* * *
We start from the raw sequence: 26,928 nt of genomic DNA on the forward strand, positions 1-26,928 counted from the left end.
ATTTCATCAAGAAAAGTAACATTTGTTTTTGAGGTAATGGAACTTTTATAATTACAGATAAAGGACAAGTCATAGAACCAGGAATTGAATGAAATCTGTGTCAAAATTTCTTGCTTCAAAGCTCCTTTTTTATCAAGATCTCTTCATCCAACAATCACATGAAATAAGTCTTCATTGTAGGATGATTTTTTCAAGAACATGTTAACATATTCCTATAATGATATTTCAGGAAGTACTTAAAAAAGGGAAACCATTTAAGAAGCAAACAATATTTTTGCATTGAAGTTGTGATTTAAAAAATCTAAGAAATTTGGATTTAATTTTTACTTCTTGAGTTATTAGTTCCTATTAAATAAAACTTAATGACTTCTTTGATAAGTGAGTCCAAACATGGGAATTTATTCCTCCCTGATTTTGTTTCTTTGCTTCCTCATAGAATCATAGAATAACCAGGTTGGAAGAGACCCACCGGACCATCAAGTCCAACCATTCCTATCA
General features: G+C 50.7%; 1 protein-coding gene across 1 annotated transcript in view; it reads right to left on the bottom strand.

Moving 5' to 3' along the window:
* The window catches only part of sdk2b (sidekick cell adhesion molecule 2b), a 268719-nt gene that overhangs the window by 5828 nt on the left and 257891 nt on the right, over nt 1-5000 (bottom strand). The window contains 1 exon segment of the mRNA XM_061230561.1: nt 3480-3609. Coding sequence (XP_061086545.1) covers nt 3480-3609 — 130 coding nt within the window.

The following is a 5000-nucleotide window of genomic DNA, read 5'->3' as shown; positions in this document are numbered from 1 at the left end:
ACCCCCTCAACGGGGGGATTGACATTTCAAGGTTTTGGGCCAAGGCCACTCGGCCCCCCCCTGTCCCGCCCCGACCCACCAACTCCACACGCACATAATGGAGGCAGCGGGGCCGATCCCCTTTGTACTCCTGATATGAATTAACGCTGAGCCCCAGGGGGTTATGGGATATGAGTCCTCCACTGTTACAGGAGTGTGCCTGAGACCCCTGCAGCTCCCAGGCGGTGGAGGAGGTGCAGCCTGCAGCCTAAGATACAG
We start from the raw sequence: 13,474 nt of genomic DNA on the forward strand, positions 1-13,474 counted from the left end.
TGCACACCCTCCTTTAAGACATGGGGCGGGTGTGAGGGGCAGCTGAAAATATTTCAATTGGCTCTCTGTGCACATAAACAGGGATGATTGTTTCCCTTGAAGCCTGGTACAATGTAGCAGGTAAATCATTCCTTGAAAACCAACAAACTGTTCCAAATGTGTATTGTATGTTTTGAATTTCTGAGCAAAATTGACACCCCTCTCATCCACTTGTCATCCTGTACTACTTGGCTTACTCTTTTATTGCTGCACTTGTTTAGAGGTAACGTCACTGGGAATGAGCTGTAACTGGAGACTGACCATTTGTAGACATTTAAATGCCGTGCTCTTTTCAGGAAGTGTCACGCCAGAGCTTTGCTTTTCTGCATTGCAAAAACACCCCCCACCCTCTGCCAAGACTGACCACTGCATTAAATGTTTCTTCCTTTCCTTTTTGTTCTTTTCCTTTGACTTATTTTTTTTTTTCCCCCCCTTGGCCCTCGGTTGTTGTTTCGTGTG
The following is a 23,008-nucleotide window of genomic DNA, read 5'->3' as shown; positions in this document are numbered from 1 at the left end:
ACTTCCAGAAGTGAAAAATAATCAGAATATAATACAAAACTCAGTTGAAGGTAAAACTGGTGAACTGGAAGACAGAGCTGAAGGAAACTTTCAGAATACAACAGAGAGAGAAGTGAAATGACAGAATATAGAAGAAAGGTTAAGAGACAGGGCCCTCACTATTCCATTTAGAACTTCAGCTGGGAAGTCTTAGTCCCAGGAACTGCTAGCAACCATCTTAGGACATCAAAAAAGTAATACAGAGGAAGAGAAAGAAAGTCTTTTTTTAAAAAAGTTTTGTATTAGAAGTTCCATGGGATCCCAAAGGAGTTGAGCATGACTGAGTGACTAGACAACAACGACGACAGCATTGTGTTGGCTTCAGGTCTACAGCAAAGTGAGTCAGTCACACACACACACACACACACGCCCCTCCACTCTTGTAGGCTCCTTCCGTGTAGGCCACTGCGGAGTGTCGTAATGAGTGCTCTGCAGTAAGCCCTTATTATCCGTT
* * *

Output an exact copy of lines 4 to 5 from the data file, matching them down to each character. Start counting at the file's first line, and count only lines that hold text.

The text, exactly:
Moving 5' to 3' along the window:
* The window catches only part of sdk2b (sidekick cell adhesion molecule 2b), a 268719-nt gene that overhangs the window by 5828 nt on the left and 257891 nt on the right, over nt 1-5000 (bottom strand). The window contains 1 exon segment of the mRNA XM_061230561.1: nt 3480-3609. Coding sequence (XP_061086545.1) covers nt 3480-3609 — 130 coding nt within the window.